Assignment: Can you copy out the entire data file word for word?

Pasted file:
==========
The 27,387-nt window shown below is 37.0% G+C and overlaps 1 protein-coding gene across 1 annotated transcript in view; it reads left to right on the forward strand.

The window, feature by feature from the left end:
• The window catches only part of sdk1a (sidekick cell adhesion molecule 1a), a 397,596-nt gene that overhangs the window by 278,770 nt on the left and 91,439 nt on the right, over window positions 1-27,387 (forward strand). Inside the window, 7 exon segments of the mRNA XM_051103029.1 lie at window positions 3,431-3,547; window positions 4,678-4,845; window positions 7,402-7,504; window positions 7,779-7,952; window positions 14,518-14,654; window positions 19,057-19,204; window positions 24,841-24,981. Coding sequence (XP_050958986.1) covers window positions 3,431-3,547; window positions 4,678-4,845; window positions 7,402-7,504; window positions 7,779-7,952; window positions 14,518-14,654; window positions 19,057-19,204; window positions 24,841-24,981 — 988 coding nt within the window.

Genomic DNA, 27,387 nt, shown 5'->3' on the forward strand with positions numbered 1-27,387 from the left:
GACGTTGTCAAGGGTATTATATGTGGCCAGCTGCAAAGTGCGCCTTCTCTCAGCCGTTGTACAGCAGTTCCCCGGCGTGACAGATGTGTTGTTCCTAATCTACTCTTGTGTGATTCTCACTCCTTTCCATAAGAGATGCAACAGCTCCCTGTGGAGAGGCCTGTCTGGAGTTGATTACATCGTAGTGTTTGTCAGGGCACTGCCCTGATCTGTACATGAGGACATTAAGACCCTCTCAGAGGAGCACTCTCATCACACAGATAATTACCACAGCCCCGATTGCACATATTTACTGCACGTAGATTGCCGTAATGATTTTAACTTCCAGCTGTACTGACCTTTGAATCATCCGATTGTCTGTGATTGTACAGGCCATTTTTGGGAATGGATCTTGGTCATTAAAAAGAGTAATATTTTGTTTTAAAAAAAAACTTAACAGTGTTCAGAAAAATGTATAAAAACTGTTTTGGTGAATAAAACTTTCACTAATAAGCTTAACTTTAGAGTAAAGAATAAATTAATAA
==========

The 27,387-nt window shown below is 37.0% G+C and overlaps 1 protein-coding gene across 1 annotated transcript in view; it reads left to right on the forward strand.

The window, feature by feature from the left end:
• The window catches only part of sdk1a (sidekick cell adhesion molecule 1a), a 397,596-nt gene that overhangs the window by 278,770 nt on the left and 91,439 nt on the right, over window positions 1-27,387 (forward strand). Inside the window, 7 exon segments of the mRNA XM_051103029.1 lie at window positions 3,431-3,547; window positions 4,678-4,845; window positions 7,402-7,504; window positions 7,779-7,952; window positions 14,518-14,654; window positions 19,057-19,204; window positions 24,841-24,981. Coding sequence (XP_050958986.1) covers window positions 3,431-3,547; window positions 4,678-4,845; window positions 7,402-7,504; window positions 7,779-7,952; window positions 14,518-14,654; window positions 19,057-19,204; window positions 24,841-24,981 — 988 coding nt within the window.

Genomic DNA, 27,387 nt, shown 5'->3' on the forward strand with positions numbered 1-27,387 from the left:
GACGTTGTCAAGGGTATTATATGTGGCCAGCTGCAAAGTGCGCCTTCTCTCAGCCGTTGTACAGCAGTTCCCCGGCGTGACAGATGTGTTGTTCCTAATCTACTCTTGTGTGATTCTCACTCCTTTCCATAAGAGATGCAACAGCTCCCTGTGGAGAGGCCTGTCTGGAGTTGATTACATCGTAGTGTTTGTCAGGGCACTGCCCTGATCTGTACATGAGGACATTAAGACCCTCTCAGAGGAGCACTCTCATCACACAGATAATTACCACAGCCCCGATTGCACATATTTACTGCACGTAGATTGCCGTAATGATTTTAACTTCCAGCTGTACTGACCTTTGAATCATCCGATTGTCTGTGATTGTACAGGCCATTTTTGGGAATGGATCTTGGTCATTAAAAAGAGTAATATTTTGTTTTAAAAAAAAACTTAACAGTGTTCAGAAAAATGTATAAAAACTGTTTTGGTGAATAAAACTTTCACTAATAAGCTTAACTTTAGAGTAAAGAATAAATTAATAA